North Korean songpyeon is twice as big as the South Korean one. Some songpyeon in the Gaeseong region is three times larger. The rice cake varies by region, depending on what ingredients are used as fillings. In North Hamgyong Province, for example, vegetables, pork and tofu are mixed to make fillings. Kimchi or the year’s new crop of kidney beans can be put inside occasionally. Just like South Korean people, North Koreans believe that those who make pretty songpyeon will have a pretty daughter.
North Koreans do not place songpyeon on the memorial service table for ancestors. They serve flat rice cake with decorative patterns called jeolpyeon(절편) instead. That is, they make songpyeon to share with their family and relatives, not to offer for a memorial rite.
People in South and North Korea have the same belief that beautifully crafted songpyeon will result in a beautiful daughter. Perhaps, the old saying has the purpose of encourage people to make songpyeon with great care and devotion. But North Koreans, unlike their South Korean counterparts, do not lay songpyeon on the table as an offering for ancestors.
In terms of Chuseok ceremonies, people in South and North Korea are not much different. Early Chuseok morning, they hold a special memorial service for deceased ancestors called charye. Food and drinks are prepared as offerings for the ritual. Then, they visit ancestral graves with their family members. After that, people in the village get together to play some sports or folk games, such as swinging and ssireum or Korean wrestling.
Entertainment for Chuseok is not complete without ssireum. Like in South Korea, a nationwide ssireum competition is held in North Korea on every Chuseok holiday.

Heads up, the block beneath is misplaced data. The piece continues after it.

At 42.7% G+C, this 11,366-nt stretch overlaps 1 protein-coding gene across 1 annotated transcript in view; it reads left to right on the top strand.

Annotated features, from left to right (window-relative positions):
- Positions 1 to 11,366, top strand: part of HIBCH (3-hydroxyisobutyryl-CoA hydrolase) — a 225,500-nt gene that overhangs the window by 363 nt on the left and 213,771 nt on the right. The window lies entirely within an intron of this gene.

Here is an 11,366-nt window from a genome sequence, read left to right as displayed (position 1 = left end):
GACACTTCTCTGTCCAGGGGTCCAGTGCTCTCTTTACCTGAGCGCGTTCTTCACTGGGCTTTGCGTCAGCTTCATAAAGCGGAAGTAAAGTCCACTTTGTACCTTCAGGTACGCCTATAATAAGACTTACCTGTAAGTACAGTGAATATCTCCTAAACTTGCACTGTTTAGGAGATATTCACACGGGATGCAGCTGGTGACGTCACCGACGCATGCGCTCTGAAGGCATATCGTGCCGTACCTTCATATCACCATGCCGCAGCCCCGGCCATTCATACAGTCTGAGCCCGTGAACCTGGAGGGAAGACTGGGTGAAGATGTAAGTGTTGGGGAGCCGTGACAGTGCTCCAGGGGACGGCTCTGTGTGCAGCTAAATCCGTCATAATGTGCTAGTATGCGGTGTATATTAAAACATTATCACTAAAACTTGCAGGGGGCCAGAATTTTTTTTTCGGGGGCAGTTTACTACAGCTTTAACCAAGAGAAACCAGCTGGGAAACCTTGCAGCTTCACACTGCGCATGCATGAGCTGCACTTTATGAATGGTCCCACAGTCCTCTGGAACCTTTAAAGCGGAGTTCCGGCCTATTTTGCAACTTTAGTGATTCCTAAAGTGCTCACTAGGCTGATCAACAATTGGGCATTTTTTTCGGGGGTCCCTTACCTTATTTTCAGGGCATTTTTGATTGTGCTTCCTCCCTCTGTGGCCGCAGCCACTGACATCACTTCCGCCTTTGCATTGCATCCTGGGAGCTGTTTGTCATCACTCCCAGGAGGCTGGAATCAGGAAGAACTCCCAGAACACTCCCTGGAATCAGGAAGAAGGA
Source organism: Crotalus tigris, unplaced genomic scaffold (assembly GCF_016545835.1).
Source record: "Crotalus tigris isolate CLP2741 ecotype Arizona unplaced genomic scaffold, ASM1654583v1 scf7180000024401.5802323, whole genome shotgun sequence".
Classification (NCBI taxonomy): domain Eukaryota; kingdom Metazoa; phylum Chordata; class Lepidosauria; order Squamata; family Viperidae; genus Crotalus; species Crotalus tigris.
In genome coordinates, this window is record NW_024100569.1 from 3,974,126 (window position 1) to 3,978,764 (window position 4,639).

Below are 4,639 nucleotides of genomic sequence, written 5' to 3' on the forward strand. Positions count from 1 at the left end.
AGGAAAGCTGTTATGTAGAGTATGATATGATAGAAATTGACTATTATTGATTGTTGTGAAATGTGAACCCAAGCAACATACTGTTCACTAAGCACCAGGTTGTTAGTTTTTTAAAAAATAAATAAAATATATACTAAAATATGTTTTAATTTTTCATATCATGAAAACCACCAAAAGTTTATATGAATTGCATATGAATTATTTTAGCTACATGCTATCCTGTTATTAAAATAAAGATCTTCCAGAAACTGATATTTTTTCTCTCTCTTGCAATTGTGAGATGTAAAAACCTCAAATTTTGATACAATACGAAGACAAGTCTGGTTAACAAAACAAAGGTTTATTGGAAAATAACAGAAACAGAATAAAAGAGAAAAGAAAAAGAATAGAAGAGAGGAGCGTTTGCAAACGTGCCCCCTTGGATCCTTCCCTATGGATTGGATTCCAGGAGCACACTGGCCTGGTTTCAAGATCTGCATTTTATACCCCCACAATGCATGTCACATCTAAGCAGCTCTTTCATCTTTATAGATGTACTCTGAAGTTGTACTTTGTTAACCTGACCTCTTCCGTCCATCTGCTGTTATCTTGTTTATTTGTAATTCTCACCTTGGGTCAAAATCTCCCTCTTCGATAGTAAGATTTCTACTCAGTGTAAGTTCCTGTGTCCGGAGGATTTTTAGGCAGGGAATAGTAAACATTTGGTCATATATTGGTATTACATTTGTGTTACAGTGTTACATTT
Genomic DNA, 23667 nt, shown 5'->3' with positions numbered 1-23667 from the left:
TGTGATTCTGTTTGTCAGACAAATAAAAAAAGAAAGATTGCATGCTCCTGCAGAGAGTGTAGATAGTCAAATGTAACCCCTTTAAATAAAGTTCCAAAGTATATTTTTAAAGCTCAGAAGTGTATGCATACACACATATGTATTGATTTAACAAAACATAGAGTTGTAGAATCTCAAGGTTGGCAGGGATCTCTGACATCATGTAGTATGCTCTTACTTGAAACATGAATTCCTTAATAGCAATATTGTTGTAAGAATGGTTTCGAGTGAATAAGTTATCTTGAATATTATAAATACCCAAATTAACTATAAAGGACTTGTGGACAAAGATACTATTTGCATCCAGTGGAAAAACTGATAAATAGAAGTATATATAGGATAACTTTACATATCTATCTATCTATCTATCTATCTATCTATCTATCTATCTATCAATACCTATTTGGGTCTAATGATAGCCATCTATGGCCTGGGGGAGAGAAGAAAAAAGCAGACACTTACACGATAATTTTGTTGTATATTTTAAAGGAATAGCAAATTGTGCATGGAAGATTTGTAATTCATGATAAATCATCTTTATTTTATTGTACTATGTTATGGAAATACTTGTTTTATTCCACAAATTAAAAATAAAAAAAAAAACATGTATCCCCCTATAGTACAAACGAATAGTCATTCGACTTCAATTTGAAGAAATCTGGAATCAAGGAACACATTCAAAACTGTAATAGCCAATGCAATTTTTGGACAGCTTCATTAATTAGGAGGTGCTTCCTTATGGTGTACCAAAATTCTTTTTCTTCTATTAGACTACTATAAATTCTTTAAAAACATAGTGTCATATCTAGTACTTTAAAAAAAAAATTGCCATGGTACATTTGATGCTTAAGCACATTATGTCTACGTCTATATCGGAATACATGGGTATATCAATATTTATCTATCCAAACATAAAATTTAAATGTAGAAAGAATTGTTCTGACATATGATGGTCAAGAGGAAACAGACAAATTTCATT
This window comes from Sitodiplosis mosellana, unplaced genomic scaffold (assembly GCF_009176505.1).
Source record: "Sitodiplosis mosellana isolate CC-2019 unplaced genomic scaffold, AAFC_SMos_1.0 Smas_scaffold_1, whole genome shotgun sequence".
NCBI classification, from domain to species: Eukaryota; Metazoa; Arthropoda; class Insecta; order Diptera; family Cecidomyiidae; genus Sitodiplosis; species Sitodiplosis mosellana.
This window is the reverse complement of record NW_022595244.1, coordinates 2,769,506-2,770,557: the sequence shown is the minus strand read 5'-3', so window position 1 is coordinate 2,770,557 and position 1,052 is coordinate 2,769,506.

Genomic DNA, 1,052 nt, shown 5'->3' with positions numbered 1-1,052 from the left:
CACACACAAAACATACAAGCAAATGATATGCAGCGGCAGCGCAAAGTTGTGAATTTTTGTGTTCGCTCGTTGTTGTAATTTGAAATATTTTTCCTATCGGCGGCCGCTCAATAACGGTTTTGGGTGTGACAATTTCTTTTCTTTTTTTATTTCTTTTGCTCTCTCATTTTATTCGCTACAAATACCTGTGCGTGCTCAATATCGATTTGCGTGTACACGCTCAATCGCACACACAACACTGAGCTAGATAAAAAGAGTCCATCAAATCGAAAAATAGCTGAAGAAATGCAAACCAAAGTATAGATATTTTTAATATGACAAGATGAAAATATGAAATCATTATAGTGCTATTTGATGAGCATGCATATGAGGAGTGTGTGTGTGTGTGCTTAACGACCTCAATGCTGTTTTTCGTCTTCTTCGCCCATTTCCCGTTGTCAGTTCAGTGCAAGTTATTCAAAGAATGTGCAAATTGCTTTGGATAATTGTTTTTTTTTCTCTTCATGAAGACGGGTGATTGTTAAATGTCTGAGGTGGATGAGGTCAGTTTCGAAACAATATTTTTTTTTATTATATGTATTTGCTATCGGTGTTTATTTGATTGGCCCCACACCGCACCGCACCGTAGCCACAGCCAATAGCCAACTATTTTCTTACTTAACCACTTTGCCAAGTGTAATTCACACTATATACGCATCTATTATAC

A local TV station airs a large ssireum competition held in Pyongyang on Chuseok, drawing immense popularity from viewers.
The winner gets a bull and a gold cowbell as a prize to earn nationwide popularity.
South and North Korea may look slightly different in some Chuseok custom, but people on both sides love to share food and spend time with their family during the traditional holiday. On this pleasant occasion, however, some people feel even lonelier. They are family members separated by the Korean War, home-lost people who left their North Korean homes a long time ago and North Korean defectors who escaped from the North relatively recently. Unfortunately, they are unable to go to their North Korean hometowns to see their loved ones again, even though South and North Korea are geographically close.
What makes them even more depressed is that the inter-Korean face-to-face reunion program for separated families has been suspended for years, with the last such event taking place in August 2018.
Some 133-thousand South Koreans have registered to be reunited with their family members in the North. But not many of them are alive now. They are in their early 80s on average, with many members passing away each year. Reunions of separated families should resume quickly so the first generation of the war-torn families can meet their long-lost kin again before they die.
On Chuseok this year, like in previous years, war-separated families may gather in Imjingak Pavilion near the inter-Korean border and miss their loved ones, looking out over the North Korean land. Sadly, they don’t even know whether their lost family members are dead or alive. Split family members in North Korea, too, may miss their relatives in the South.
This year, Chuseok falls on September 10. We hope people in both South and North Korea will have a happy Chuseok holiday. On Chuseok night, let us look up at the large full moon and make a wish that separated family members on both sides of the border will be able to see each other again next year.